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What You Eat Can Save Your Life

In my focused effort to write more, I've been posting stories and articles that I've written mostly online. I'm excited to announce that my first print article has been published in Well magazine. You can read the full article below or get your copy of Well here or on the stands at any of the locations with the purple marker on this map. I hope you enjoy it!

What You Eat Can Save Your Life

When did eating get so confusing? As kids, our parents told us “Eat your vegetables,” while we pushed our overcooked carrots around on our plates, or made roads of peas through our mashed potatoes. But eventually, we ate them, because we all know that vegetables are good for us. 

Why then are we so confused about what to eat now? We’re bombarded with misleading claims and confusing studies, often funded by the food industry, to keep us guessing. Flashy headlines with the latest trends get our attention but do nothing to help us decode what’s good for us and what’s not. For example, in the 1980s, fat was the enemy, and food companies made billions from marketing products that were “low-fat” or “fat-free,” but made us sicker.  

Our Standard American Diet (SAD) is killing us at alarming rates. Instead of learning about nutrition, doctors are encouraged to prescribe drugs to lower blood pressure and cholesterol without a word about diet. Don’t get me wrong, western medicine saves lives, including mine when I survived a heart attack at 31 years old, but the system treats symptoms rather than preventing disease.

While heart disease is the leading cause of death in the United States, 80% of cardiovascular disease is preventable with lifestyle changes. What you eat is an important lifestyle factor in whether or not you’ll develop heart disease. However, per the CDC, only roughly 11 percent of U.S. adults eat the recommended number of daily servings of fruits and vegetables.1 

According to a report from the American Heart Association “Only half of the recommended daily servings of fruits and vegetables is available in the U.S. food supply, whereas red meat and poultry are available at about twice the rate recommended for healthy eating.”2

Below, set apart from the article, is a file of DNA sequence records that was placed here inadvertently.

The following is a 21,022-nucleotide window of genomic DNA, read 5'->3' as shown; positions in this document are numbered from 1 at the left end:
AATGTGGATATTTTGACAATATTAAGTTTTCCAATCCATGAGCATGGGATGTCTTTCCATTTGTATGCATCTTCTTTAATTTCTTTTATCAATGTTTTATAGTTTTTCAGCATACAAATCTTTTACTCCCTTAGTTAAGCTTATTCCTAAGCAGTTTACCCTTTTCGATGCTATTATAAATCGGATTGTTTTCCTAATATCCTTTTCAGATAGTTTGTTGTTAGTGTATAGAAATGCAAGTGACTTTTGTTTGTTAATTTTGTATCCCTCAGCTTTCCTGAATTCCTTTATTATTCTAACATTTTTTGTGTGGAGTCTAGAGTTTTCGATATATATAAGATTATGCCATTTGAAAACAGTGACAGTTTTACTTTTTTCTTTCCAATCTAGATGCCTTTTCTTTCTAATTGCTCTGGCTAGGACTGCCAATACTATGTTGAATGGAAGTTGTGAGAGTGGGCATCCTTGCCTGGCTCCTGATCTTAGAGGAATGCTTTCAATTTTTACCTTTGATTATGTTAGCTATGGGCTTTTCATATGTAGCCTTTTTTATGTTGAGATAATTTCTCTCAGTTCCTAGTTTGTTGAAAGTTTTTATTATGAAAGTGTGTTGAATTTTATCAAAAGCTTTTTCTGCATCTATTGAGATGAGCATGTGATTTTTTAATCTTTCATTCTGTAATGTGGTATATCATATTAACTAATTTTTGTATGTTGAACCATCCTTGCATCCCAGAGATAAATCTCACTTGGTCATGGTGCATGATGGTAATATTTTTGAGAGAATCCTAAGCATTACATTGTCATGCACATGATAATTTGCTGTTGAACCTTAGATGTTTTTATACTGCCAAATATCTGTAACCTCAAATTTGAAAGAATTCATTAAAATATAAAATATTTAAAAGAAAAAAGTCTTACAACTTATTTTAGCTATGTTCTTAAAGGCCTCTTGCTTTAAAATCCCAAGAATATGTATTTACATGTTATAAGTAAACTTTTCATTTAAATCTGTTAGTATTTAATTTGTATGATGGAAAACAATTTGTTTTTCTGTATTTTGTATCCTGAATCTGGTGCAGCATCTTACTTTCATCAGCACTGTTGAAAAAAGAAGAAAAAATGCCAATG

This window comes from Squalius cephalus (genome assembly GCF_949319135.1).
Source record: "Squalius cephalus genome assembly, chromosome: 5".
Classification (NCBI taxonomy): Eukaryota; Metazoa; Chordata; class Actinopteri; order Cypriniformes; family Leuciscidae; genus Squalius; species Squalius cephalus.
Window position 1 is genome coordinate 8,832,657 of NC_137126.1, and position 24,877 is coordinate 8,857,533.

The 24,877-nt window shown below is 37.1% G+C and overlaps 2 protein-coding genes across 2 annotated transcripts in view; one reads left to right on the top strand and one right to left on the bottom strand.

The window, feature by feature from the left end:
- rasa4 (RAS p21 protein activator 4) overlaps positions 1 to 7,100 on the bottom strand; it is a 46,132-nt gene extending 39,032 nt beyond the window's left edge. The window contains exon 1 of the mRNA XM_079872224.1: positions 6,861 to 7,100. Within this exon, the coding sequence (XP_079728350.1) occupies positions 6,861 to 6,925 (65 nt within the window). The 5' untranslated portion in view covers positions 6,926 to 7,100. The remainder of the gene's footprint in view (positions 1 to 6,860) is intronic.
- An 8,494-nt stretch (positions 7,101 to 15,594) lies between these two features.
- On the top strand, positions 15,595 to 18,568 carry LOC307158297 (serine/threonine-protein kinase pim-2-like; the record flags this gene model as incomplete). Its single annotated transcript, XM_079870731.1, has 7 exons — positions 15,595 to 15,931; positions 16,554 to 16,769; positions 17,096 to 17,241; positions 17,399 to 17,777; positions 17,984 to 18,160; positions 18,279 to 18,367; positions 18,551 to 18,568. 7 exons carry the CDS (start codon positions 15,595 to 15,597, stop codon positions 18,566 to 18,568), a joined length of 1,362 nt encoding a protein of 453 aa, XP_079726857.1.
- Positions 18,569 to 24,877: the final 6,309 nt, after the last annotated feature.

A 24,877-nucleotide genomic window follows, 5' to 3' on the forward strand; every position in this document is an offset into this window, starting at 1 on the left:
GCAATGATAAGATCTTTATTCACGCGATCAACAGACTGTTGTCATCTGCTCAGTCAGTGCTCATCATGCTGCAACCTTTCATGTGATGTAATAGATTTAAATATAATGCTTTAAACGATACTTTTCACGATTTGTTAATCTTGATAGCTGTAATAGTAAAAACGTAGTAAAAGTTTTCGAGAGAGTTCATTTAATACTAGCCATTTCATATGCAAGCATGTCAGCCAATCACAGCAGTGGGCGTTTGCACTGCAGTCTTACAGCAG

How did this happen? 

Subsidies for commodity crops impact our access to healthy food and form the foundation of our cheap, highly-processed-food diet. The commodities section of the Agriculture Improvement Act of 2018, also called the Farm Bill, provides funding to farmers in the United States. Only 0.23 percent of the total funding went to support growing crops like fruits, vegetables and nuts.

The good news is that eating better is easier than you might think, and it doesn’t require restrictive diets that leave you feeling hungry and unsatiated. Michael Pollan, in his book In Defense of Food, puts healthy eating advice in simple terms: “Eat food. Not too much. Mostly plants.”

One of the best things you can do for your health is cook more and eat out less. You’ll likely eat less since the dishes served in restaurants tend to be massive. Plus, what you cook at home is almost always going to be healthier than what you’re served at a restaurant, with one caveat – that you focus on whole foods rather than highly processed foods. 

The stars of your plate should be fruits and vegetables. They don’t need labels to boast that they’re loaded with the vitamins, minerals and antioxidants that your body needs to thrive. Get the most nutritious, local produce at farmers’ markets, through Community Supported Agriculture (CSA), or at the grocery store by looking for the “I’m local” designation.

Most of the grains you consume should be whole, providing you with sustained energy and helping you avoid the sugar spike that you get from refined grains. This is as simple as replacing white rice with brown or wild rice. You could get adventurous and give millet, quinoa or wheat berries a try. If you opt for pasta, try a version made with whole wheat or chickpeas. 

Be choosy about the proteins that you include in your meals. Substitute meat or chicken with legumes (i.e., beans, peas, lentils, chickpeas), tofu or tempeh at least once a week. Start with meals you already enjoy eating, and opt for a different protein. For example, instead of chicken in your burrito, use black beans. 

Upgrade the fats that you eat. Did you know that packaged cakes and cookies, frozen pizza and fried foods commonly contain trans fats? While fats (one of three macronutrients) are an important part of a balanced diet, the type of fat you consume matters for maximizing your longevity. Foods like butter, red and processed meats, cheese and poultry all contain saturated fats, which can increase your risk of cardiovascular disease. Swapping out trans and saturated fats with unsaturated fats that are found in olive oil, nuts, seeds and avocados provides what the body needs while lowering LDL (bad) cholesterol and boosting HDL (good) cholesterol. 

Plant-based diets have consistently been proven to increase longevity by lowering your risk of heart disease, cancer and other health conditions. Take back control of your health by up-leveling your food, because it’s true that what you eat can save your life. 


1 “Adults Meeting Fruit and Vegetable Intake Recommendations — United States, 2019.” Centers for Disease Control and Prevention, 7 Jan. 2022, Accessed 9 Feb. 2024. 

“Farm Bill Reauthorization.” American Heart Association Accessed 9 Feb. 2024.

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